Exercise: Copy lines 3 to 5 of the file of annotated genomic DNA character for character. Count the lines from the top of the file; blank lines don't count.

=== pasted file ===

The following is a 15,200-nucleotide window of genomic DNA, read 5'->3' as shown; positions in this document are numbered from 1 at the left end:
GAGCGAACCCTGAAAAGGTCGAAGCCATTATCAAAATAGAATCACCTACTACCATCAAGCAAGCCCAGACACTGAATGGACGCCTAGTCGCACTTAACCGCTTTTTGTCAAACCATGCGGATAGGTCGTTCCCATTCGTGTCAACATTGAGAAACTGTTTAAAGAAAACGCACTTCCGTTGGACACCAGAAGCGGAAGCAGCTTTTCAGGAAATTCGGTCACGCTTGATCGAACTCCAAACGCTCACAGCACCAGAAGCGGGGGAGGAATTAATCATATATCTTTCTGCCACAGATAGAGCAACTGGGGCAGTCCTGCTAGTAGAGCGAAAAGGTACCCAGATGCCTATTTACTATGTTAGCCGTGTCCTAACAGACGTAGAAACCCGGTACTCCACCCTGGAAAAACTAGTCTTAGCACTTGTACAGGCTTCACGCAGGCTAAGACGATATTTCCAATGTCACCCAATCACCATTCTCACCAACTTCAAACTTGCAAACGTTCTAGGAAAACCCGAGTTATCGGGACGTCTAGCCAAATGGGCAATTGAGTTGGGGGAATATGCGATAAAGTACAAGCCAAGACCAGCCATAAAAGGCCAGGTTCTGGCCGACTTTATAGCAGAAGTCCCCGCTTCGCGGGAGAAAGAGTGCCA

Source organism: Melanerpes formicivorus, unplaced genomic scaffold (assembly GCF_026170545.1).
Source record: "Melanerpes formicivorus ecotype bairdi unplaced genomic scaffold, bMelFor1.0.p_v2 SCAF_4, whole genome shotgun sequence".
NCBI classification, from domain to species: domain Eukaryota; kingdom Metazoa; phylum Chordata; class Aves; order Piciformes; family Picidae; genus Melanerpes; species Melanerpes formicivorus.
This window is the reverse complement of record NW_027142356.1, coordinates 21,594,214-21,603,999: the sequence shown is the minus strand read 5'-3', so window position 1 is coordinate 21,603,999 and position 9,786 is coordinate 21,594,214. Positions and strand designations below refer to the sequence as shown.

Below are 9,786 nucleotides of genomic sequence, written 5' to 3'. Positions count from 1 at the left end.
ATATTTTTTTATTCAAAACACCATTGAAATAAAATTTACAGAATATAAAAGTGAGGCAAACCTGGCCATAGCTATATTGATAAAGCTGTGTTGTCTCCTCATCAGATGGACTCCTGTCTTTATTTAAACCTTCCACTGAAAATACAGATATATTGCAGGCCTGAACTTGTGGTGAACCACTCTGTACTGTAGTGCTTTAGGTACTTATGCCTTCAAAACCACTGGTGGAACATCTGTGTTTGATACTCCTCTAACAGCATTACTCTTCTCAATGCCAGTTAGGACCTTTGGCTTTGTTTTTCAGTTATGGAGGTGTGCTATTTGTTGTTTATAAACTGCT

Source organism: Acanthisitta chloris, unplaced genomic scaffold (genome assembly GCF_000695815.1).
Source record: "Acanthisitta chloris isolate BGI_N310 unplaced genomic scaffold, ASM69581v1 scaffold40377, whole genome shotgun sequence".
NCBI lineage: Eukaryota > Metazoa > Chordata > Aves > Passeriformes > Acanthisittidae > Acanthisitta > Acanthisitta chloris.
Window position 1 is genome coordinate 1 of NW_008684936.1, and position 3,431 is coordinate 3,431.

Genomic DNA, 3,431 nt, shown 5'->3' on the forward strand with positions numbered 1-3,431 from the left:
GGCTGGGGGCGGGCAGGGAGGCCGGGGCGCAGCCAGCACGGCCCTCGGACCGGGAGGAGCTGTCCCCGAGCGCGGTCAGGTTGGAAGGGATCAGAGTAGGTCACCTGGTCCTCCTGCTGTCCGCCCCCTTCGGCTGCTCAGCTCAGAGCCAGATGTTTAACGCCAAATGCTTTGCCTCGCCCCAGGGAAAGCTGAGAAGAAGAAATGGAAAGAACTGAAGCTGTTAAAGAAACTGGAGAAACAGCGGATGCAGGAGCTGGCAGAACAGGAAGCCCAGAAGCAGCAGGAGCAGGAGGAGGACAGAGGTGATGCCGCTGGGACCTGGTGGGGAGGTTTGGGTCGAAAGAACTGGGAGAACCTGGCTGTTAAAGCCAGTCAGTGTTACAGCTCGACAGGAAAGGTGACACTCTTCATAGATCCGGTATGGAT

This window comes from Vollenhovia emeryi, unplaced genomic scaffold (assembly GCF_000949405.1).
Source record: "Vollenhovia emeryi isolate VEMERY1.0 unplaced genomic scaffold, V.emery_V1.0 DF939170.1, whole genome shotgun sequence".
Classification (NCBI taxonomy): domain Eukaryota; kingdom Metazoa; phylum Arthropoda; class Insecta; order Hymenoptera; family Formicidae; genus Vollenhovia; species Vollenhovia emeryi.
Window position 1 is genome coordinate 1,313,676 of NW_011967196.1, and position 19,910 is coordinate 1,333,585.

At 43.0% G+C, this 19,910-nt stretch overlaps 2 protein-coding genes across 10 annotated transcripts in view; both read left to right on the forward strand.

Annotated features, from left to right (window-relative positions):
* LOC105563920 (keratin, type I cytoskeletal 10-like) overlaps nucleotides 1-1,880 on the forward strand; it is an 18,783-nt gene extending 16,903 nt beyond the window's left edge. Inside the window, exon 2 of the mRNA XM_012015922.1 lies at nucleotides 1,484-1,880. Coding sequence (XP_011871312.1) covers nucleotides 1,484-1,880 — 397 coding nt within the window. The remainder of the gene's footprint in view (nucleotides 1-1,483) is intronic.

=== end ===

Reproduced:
Source organism: Melanerpes formicivorus, unplaced genomic scaffold (assembly GCF_026170545.1).
Source record: "Melanerpes formicivorus ecotype bairdi unplaced genomic scaffold, bMelFor1.0.p_v2 SCAF_4, whole genome shotgun sequence".
NCBI classification, from domain to species: domain Eukaryota; kingdom Metazoa; phylum Chordata; class Aves; order Piciformes; family Picidae; genus Melanerpes; species Melanerpes formicivorus.